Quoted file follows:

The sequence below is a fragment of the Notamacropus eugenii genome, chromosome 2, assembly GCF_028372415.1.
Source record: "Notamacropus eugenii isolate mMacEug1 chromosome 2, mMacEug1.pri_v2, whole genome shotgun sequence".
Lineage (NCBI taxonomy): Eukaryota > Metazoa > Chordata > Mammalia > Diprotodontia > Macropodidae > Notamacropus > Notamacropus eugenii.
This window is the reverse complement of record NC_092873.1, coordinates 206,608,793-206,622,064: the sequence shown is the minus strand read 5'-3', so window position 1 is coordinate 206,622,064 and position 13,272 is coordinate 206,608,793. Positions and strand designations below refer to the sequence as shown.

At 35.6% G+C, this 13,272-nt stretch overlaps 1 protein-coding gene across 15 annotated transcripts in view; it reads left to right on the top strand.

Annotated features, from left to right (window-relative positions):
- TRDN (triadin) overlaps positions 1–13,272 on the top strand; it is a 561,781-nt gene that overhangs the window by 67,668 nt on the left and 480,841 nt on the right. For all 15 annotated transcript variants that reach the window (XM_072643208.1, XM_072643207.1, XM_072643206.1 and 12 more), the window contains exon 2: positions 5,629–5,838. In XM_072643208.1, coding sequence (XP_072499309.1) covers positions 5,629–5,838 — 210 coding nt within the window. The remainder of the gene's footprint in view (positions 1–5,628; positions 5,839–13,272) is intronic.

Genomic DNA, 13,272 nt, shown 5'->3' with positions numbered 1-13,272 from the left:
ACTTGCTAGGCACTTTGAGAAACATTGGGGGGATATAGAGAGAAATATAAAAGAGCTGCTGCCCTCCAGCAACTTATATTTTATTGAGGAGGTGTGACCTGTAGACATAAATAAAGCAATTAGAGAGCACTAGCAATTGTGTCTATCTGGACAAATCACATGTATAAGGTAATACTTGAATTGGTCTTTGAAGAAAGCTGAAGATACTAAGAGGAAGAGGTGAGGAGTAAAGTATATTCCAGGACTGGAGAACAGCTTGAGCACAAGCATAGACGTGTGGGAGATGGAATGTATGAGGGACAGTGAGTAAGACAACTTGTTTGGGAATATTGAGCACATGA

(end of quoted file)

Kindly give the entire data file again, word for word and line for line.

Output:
The sequence below is a fragment of the Notamacropus eugenii genome, chromosome 2, assembly GCF_028372415.1.
Source record: "Notamacropus eugenii isolate mMacEug1 chromosome 2, mMacEug1.pri_v2, whole genome shotgun sequence".
Lineage (NCBI taxonomy): Eukaryota > Metazoa > Chordata > Mammalia > Diprotodontia > Macropodidae > Notamacropus > Notamacropus eugenii.
This window is the reverse complement of record NC_092873.1, coordinates 206,608,793-206,622,064: the sequence shown is the minus strand read 5'-3', so window position 1 is coordinate 206,622,064 and position 13,272 is coordinate 206,608,793. Positions and strand designations below refer to the sequence as shown.

At 35.6% G+C, this 13,272-nt stretch overlaps 1 protein-coding gene across 15 annotated transcripts in view; it reads left to right on the top strand.

Annotated features, from left to right (window-relative positions):
- TRDN (triadin) overlaps positions 1–13,272 on the top strand; it is a 561,781-nt gene that overhangs the window by 67,668 nt on the left and 480,841 nt on the right. For all 15 annotated transcript variants that reach the window (XM_072643208.1, XM_072643207.1, XM_072643206.1 and 12 more), the window contains exon 2: positions 5,629–5,838. In XM_072643208.1, coding sequence (XP_072499309.1) covers positions 5,629–5,838 — 210 coding nt within the window. The remainder of the gene's footprint in view (positions 1–5,628; positions 5,839–13,272) is intronic.

Genomic DNA, 13,272 nt, shown 5'->3' with positions numbered 1-13,272 from the left:
ACTTGCTAGGCACTTTGAGAAACATTGGGGGGATATAGAGAGAAATATAAAAGAGCTGCTGCCCTCCAGCAACTTATATTTTATTGAGGAGGTGTGACCTGTAGACATAAATAAAGCAATTAGAGAGCACTAGCAATTGTGTCTATCTGGACAAATCACATGTATAAGGTAATACTTGAATTGGTCTTTGAAGAAAGCTGAAGATACTAAGAGGAAGAGGTGAGGAGTAAAGTATATTCCAGGACTGGAGAACAGCTTGAGCACAAGCATAGACGTGTGGGAGATGGAATGTATGAGGGACAGTGAGTAAGACAACTTGTTTGGGAATATTGAGCACATGA